The album commences with the traditional “Jim Jones”, a bitter tale of the transportation of the eponymous Jim to Australia on a prison ship. Hickman’s hoarse, querulous vocal and pressure point acoustic guitar sum up the desperation and defiance expressed in the lyrics. Cassidy’s keening violin adds punctuation, colour and a leavening sweetness. With its strong melody and graphic lyrics the song remains a staple of their live set. 

“I’m Beside You” is a winning Hickman original with an assertive, arresting melody and a positive, life affirming lyric. Cassidy’s Celtic tinged violin dovetails perfectly with Hickman’s insistent guitar.

“The Shipyard Apprentice” tells of the hardships suffered in peace and war by a worker in the Clyde shipyards. It’s a powerful song with angry but poetic lyrics by Archie Fisher set to a memorable melody by Bobby Campbell. Sometimes known as “The Fairfield’s Crane”, a Glasgow landmark mentioned in the first line of the lyrics, the song has a strong leftist tradition and has been covered by the great Dick Gaughan among others. Here it’s a solo feature for Hickman who does it justice, his distinctive vocals treating the song with the gravitas it deserves and bringing out at least some of the pain, anger and hard won dignity expressed in the lyrics.

Cassidy’s emotive playing on the slow air “Inisheer” is breathtakingly beautiful. The melody seems timeless but Dublin based accordionist Thomas Walsh wrote the tune as recently as 1987 after a trip to the island. The piece is now a standard part of the Celtic folk repertoire but I don’t think I’ve heard it played as delightfully as here.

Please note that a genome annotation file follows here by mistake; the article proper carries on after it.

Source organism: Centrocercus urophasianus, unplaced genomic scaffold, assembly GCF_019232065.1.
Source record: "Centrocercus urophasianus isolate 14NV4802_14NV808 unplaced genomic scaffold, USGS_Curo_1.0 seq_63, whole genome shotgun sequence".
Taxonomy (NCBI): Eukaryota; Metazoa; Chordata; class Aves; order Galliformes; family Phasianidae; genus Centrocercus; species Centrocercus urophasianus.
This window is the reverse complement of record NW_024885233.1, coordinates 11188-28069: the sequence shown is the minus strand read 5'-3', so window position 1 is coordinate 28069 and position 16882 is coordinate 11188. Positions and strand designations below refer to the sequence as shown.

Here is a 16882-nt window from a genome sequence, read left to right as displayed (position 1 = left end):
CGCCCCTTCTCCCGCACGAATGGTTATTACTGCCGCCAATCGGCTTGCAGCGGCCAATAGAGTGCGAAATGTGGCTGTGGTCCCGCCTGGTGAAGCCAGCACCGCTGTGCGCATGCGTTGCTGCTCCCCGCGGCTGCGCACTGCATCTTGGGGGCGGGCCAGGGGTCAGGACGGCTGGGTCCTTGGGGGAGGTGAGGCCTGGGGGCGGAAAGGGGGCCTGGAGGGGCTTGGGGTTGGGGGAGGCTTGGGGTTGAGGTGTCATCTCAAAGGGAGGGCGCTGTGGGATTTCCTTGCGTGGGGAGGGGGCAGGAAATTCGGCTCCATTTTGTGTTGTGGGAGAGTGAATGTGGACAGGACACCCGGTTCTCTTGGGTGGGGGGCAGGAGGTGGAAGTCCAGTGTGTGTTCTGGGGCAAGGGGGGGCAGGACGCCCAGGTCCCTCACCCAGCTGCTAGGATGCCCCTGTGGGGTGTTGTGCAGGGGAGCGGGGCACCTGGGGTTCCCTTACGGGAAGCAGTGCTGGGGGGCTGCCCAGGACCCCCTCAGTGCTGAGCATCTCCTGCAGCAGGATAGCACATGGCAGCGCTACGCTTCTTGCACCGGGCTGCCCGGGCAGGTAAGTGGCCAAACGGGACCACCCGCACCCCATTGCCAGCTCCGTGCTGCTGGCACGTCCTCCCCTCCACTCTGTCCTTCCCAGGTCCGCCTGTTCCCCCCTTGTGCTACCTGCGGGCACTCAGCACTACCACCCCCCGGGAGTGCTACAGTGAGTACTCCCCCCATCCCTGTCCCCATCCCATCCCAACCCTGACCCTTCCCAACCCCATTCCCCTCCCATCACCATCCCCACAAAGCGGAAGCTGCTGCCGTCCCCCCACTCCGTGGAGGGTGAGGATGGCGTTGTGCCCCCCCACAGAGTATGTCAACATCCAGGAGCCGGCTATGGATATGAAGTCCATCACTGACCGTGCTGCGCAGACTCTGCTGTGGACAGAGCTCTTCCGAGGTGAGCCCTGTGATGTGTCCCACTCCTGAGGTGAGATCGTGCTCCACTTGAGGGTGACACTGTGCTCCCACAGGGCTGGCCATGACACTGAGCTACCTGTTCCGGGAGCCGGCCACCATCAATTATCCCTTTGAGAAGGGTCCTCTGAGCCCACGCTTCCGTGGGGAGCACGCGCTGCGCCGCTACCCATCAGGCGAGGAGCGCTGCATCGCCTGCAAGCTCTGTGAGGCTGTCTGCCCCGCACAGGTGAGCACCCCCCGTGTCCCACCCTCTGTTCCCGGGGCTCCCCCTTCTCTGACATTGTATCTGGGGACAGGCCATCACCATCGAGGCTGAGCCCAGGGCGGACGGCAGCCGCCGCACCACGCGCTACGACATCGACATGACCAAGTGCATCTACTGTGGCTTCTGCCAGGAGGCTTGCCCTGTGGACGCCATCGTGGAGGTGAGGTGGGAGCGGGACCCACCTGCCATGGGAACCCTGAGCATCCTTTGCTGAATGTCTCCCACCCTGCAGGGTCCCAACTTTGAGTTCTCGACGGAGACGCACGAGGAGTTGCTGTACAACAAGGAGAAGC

“The Walls Of Time” draws on Hickman and Cassidy’s background in bluegrass music. Written by bluegrass pioneer Bill Monroe the lyrics, written from the point of view of a man grieving at his beloved’s graveside look positively mawkish when seen in print. But it’s still a great and much covered song that also has a hint of the country blues about it. It suits the timbres of Hickman’s voice with Cassidy’s wailing fiddle adding an extra emotional emphasis. Timeless stuff.

“Sweet Anna” is Hickman’s attempt to write an original song in the English ballad tradition. For me it’s the weakest track on the album and irritatingly twee. Nevertheless a brave attempt.

“Stay Away Child” is an instrumental and essentially a feature for Cassidy. I could listen to this guy play all day so this quickly puts the album back on track.

I like the duo’s slowed down arrangement of Dylan’s “Girl From The North Country”. Hickman invests Dylan’s lyrics with a real tenderness and Cassidy’s violin conjures up the empty spaces of Dylan’s Minnesota homeland. Excellent, and as convincing a Dylan cover as I’ve heard in quite some time.

“McShane” by Finbar Furey is a story song about Irish emigration. The violent subject matter is less suited to Hickman’s tremulous warble than the Dylan piece. I can’t really imagine him punching a tinker’s lights out as described in the lyrics. Not quite a total success.

It’s left to Cassidy to end the album on a high note with his lovely original instrumental tune “Lady Arabella’s Lament”. 

In the main “Severn Street” has been well worth the wait. There are several palpable hits, a couple of near misses and only one real clinker. The album is a success in it’s own right but it also makes an excellent souvenir for anybody who has been fortunate enough to see the duo live. It’s in this context that they really excel, anybody who likes well played, well chosen songs from both the British and American folk traditions should really enjoy these guys. Their good natured presentation of the material adds hugely to the event and in Cassidy they have a quite brilliant instrumentalist. Check them out if you can. Dates can be found at